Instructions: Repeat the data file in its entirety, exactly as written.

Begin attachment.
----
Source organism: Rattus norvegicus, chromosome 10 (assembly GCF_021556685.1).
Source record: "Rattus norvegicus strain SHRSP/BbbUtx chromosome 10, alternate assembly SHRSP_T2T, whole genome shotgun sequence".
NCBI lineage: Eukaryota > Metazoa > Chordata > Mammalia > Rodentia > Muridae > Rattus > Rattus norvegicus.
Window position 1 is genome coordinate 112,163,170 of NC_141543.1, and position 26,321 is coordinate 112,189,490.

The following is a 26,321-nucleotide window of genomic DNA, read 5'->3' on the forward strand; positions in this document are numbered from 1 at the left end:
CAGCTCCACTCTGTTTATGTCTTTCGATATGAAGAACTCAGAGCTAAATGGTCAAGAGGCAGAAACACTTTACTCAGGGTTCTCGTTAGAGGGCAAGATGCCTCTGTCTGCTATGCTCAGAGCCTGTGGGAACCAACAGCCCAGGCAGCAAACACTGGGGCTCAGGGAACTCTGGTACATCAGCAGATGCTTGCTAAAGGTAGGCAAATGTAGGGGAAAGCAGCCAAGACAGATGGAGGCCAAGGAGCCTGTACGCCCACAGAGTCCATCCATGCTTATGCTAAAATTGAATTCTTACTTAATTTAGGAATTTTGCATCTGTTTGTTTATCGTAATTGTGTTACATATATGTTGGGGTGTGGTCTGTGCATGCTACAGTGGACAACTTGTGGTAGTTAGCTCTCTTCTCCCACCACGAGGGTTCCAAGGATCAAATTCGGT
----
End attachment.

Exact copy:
Source organism: Rattus norvegicus, chromosome 10 (assembly GCF_021556685.1).
Source record: "Rattus norvegicus strain SHRSP/BbbUtx chromosome 10, alternate assembly SHRSP_T2T, whole genome shotgun sequence".
NCBI lineage: Eukaryota > Metazoa > Chordata > Mammalia > Rodentia > Muridae > Rattus > Rattus norvegicus.
Window position 1 is genome coordinate 112,163,170 of NC_141543.1, and position 26,321 is coordinate 112,189,490.

The following is a 26,321-nucleotide window of genomic DNA, read 5'->3' on the forward strand; positions in this document are numbered from 1 at the left end:
CAGCTCCACTCTGTTTATGTCTTTCGATATGAAGAACTCAGAGCTAAATGGTCAAGAGGCAGAAACACTTTACTCAGGGTTCTCGTTAGAGGGCAAGATGCCTCTGTCTGCTATGCTCAGAGCCTGTGGGAACCAACAGCCCAGGCAGCAAACACTGGGGCTCAGGGAACTCTGGTACATCAGCAGATGCTTGCTAAAGGTAGGCAAATGTAGGGGAAAGCAGCCAAGACAGATGGAGGCCAAGGAGCCTGTACGCCCACAGAGTCCATCCATGCTTATGCTAAAATTGAATTCTTACTTAATTTAGGAATTTTGCATCTGTTTGTTTATCGTAATTGTGTTACATATATGTTGGGGTGTGGTCTGTGCATGCTACAGTGGACAACTTGTGGTAGTTAGCTCTCTTCTCCCACCACGAGGGTTCCAAGGATCAAATTCGGT